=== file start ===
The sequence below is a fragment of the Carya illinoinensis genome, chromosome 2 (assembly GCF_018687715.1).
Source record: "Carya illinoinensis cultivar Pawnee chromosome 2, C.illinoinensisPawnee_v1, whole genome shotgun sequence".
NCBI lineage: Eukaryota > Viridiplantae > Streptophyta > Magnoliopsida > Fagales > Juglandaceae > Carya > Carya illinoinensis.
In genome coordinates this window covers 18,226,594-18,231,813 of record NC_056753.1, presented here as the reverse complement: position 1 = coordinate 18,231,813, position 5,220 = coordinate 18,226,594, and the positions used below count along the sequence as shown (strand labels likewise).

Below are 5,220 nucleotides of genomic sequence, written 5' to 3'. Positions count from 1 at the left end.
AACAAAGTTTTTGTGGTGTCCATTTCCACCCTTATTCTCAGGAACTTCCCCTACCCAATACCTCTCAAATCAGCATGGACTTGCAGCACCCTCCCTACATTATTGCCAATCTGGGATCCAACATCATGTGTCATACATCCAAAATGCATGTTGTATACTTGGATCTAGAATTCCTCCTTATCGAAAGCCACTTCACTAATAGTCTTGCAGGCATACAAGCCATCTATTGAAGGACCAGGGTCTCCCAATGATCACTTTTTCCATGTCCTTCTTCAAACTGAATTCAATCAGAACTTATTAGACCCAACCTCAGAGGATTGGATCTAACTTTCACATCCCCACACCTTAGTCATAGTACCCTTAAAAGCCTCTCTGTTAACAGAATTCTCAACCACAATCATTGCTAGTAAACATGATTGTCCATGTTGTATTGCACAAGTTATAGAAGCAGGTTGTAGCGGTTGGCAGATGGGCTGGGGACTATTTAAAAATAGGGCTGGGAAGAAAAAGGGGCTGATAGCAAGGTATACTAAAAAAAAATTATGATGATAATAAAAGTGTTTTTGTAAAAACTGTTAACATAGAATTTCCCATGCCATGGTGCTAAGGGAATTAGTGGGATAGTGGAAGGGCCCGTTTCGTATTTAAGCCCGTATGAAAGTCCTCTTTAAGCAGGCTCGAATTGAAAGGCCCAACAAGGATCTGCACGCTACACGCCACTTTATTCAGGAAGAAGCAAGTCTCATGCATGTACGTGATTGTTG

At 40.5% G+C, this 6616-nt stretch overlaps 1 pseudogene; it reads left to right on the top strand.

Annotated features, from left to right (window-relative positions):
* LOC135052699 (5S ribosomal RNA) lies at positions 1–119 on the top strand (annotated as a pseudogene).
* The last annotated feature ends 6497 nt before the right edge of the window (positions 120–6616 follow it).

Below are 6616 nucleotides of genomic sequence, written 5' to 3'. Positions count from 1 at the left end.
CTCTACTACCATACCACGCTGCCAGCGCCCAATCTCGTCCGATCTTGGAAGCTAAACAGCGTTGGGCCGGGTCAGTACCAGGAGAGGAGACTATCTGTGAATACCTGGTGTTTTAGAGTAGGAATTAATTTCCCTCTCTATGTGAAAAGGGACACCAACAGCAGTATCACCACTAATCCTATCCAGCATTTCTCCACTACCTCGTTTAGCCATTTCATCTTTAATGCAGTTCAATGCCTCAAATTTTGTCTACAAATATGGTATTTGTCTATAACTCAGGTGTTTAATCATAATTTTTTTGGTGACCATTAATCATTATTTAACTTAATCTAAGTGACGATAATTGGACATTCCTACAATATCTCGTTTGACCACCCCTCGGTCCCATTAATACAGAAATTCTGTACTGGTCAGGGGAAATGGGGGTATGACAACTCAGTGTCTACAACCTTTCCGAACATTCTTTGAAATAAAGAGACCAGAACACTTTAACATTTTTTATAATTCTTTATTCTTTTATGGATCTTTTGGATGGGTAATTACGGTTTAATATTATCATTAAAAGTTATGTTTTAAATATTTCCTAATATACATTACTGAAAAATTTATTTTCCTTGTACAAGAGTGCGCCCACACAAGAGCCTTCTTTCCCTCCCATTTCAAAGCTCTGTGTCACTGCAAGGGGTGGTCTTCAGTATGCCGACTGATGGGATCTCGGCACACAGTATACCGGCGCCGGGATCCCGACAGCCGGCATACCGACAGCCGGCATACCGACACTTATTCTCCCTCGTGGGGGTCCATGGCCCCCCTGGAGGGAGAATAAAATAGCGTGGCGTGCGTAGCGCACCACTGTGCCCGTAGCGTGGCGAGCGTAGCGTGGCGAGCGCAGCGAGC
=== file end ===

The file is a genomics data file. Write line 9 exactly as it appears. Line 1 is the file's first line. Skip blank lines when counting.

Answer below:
* LOC135052699 (5S ribosomal RNA) lies at positions 1–119 on the top strand (annotated as a pseudogene).